Re-portal contemplates exits and entrances, by way of a modular installation formally reminiscent of a spaceship or time machine. In Lee’s construction, familiar elements of domesticity and childhood abound—handmade dolls, toys, a fish tank, moving images and furniture—that effortlessly contribute to the evocation of viewer’s own memories. Moving, rolling and falling through time, and the recollection of the past, is echoed throughout the work’s dynamic and interconnected components.

Jing Han, class of 2018

This austere LED light joins two parallel walls and changes the viewer’s perception of the entire space around it. By illuminating architectural characteristics of the gallery that might otherwise be overlooked, You See is at once material and immaterial. 

Isabel Llaguno, class of 2018

A  third of women globally have experienced sexual or physical violence. The Red Hood Project is a multi-part project in which the artist cathartically deals with her own childhood trauma as a rape victim. She both reconstructs and performatively embodies the character of Little Red Riding Hood from the well-known fairy tale. A strong metaphor for her experience, the story provides an account of a young girl in danger. In the video, Llaguno battles images of her abuser imprinted on numerous balloons, and according to the artist, the performative element of the work acts as a ritual of liberation, and a process of destruction and poetic justice.



Sabrina Puppin, class of 2018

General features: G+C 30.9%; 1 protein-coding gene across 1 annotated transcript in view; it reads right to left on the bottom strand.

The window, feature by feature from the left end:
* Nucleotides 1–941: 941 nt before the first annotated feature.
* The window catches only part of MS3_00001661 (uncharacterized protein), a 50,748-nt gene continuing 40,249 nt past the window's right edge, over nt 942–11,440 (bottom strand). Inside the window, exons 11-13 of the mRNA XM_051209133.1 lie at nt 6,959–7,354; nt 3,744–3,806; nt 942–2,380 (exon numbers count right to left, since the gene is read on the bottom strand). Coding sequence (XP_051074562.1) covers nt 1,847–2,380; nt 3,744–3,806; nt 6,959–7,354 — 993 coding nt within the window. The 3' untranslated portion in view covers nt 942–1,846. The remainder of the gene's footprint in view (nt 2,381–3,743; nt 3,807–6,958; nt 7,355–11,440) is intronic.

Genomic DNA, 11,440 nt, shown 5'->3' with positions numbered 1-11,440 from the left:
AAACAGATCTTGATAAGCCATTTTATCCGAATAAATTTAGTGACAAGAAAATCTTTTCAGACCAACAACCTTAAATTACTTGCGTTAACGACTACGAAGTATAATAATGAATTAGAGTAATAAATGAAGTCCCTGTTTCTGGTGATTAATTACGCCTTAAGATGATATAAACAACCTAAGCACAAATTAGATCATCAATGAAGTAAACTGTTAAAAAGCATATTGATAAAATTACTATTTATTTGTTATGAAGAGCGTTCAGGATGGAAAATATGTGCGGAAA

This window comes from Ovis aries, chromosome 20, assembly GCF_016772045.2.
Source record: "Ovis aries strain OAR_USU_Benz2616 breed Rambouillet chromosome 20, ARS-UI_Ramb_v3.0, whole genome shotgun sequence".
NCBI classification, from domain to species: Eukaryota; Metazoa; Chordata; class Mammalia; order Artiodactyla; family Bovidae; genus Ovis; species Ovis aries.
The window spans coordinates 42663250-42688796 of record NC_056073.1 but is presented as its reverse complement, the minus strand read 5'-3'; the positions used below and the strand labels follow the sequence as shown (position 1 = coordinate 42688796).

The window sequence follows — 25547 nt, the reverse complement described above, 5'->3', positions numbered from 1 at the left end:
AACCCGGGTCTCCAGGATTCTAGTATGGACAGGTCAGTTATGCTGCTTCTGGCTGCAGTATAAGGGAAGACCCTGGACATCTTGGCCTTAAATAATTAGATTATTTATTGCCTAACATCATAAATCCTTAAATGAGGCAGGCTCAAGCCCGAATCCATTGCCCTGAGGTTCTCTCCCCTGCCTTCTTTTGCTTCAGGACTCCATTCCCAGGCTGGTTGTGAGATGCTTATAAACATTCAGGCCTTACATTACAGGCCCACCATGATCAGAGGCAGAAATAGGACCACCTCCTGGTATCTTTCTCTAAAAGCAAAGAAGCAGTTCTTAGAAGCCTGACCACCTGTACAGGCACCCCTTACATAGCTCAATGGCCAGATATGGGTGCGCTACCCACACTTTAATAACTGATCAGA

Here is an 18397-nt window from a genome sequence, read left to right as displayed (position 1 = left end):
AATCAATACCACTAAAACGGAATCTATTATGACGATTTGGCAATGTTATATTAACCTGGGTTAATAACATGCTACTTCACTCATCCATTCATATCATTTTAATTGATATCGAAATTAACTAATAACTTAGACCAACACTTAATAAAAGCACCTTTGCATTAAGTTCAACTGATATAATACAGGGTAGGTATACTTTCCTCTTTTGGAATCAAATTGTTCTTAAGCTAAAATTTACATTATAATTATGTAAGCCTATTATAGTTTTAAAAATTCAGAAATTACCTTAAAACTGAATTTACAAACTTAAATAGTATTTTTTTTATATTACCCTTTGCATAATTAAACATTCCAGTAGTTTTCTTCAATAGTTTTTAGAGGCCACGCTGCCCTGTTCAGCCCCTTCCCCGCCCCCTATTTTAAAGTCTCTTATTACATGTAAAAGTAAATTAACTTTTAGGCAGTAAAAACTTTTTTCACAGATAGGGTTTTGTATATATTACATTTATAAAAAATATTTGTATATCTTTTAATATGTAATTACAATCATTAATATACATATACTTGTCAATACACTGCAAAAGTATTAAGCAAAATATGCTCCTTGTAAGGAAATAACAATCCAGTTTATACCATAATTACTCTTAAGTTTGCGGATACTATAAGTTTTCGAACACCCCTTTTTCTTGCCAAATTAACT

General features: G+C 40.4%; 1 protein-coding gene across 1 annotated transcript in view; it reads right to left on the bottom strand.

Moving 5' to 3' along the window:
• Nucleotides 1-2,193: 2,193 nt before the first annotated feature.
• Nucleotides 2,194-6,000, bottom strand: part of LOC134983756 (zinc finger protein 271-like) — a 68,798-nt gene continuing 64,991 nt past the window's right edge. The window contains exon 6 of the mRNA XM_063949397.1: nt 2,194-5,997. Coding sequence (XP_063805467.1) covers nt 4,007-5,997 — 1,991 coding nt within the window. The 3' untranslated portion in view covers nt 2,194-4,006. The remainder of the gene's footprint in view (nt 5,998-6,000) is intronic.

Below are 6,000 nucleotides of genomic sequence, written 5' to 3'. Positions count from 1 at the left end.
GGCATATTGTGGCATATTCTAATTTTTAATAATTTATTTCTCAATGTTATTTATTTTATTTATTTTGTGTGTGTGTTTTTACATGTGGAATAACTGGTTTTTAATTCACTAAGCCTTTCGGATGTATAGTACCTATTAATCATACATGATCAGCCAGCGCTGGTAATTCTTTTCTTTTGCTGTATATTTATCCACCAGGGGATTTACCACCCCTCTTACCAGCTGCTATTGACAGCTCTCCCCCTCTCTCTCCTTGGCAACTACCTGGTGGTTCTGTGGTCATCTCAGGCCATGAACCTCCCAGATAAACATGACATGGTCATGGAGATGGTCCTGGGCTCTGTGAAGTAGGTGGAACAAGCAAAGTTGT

Puppin’s work is deeply informed by her own reality and by abstraction as a phenomenon of perception. According to the artist, her constructions negotiate between structure and surface, with the structure as the static and analytic (rational) component and the painted surface as the energetic and spontaneous component.

Anthony Cady, class of 2018

The shadows of distorted human figures and anthropomorphic shapes hover in this video, and reflect Cady’s background as a maker of leather embossed wearable objects. Haunting and enigmatic, the video points to the potential for clothing to extend our capabilities or identities.

Juna Lee, class of 2018

Lee’s painting methodology is entwined with chance. She uses random layering and numerical algorithms to produce her work, and accepts that her self-defined system has contradictions and limitations. In doing so, she hopes to align art-making with the chance encounters that make up life, thereby disentangling the sole reception of work from the artist as an individual.

Roberto Vega, class of 2018

slant of light is a subtle intervention that replicates and reveals the architectural imperfections of the exhibition space. By joining two of the building’s columns with a thick red line and mirrored marks, Vega uses the gallery itself as raw material for his poetic gesture.

Hasita Kamlesh, class of 2018

According to Kamlesh, Temporal Projection maps the artist’s thoughts in a slowed-down timescale. The video renders cubic line-by-line constructions that represent her own internal process of forming and completing a thought.

Josh M.G. Yates, class of 2018

A panoply of references shape Silent Speak. From ritual and occult practices to conspiracy theories, mind control and declassified information, Yates weaves together a troubling portrait of collective memory and myth. Mapping layers onto the surface of the canvas, the presented countercultural information is formally concealed, as it has often been throughout history.